The sound of live music and the smells of food trucks filled the gusty air at Craig Ranch Regional Park on Monday evening, as crowds gathered for live performances and other vendors at the Juneteenth Freedom Festival in North Las Vegas.
Local nonprofit organization F.A.I.T.H. Wellness Services Inc. organized and ran the free event in collaboration with the KCEP Power 88.1 radio station.
Event co-founder Brenda Chaney said that she and her daughter, fellow co-founder Iesha Chaney, first conceived the idea to hold an event on Juneteenth two years ago, but they reached out to Craig Knight, manager of KCEP 88.1, about six months ago to start planning.
“We feel blessed to be able to present this to our community,” Brenda Chaney said.
“What emancipation means is that it was just the beginning, and we have a long way to go. But we’re invested in this effort so we’re gonna keep moving,” Brenda Chaney said.
The festival was held despite a wind advisory early Monday morning from the National Weather Service, but the gusts at the festival were smaller than expected. Knight said the winds helped keep the temperature cool for the hundreds of attendees.
Knight and both Chaneys were very happy with how many people came out to the celebration.
“This is an unbelievable turnout,” Knight said. “This is the first one, we’ll be doing it every year on Juneteenth, no matter what.”
The festival included live performances from African singers and drummers, praise dancers and Maxine Jones, a founding member of the En Vogue music group.
“It’s for a fantastic cause, it’s for a momentous occasion, time for celebration, and I’m so glad to be here. I’m glad I got invited by Craig and F.A.I.T.H. Behavioral Services,” Jones said.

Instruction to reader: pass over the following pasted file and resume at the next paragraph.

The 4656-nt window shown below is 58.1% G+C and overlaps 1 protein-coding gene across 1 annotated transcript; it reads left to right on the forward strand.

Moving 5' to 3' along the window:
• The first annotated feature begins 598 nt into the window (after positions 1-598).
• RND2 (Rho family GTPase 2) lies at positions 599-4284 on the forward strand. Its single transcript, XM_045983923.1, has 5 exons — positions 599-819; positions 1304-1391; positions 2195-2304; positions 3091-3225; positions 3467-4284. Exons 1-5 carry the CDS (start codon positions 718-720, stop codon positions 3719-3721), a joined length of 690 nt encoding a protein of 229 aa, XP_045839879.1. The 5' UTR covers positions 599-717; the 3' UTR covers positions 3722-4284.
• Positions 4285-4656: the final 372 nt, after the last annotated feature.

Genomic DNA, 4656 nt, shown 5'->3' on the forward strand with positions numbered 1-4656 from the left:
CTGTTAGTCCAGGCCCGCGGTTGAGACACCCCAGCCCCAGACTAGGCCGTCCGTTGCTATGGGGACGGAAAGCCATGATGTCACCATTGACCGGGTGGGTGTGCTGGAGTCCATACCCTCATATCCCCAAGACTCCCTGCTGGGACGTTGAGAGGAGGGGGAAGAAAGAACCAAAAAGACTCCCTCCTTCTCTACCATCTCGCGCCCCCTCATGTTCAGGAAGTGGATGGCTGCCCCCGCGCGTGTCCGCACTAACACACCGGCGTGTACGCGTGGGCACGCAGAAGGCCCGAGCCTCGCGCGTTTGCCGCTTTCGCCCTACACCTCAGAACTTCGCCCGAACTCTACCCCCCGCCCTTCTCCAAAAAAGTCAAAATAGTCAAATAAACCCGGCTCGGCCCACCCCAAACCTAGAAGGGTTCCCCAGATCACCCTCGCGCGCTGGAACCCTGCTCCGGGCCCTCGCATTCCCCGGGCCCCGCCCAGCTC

What made the festival important for attendees, performers and organizers alike was that it was held on and celebrated during the Juneteenth holiday.
It was a sentiment echoed by Melvin Bates Boone, who also attended other Juneteenth events over the weekend. He said the holiday is significant, and its recognition from the government gives him hope for the future.
“I hope that one day we don’t have any issues between colors,” Boone said. “It’s a big deal, hopefully in the future they’ll recognize more things like Juneteenth.”
The city of Henderson also held a Juneteenth event on Monday as part of the city’s three-day celebration of the holiday.
Henderson hosted live music, poetry and an art exhibit to finish the weekend’s festival. Henderson’s festivities for Juneteenth began on June 5, when a blue and red Juneteenth flag was raised to commemorate the holiday.
Knight emphasized that the holiday is meant to unite people across cultures.
“It’s for everybody, all cultures, because Black history is American history,” Knight said.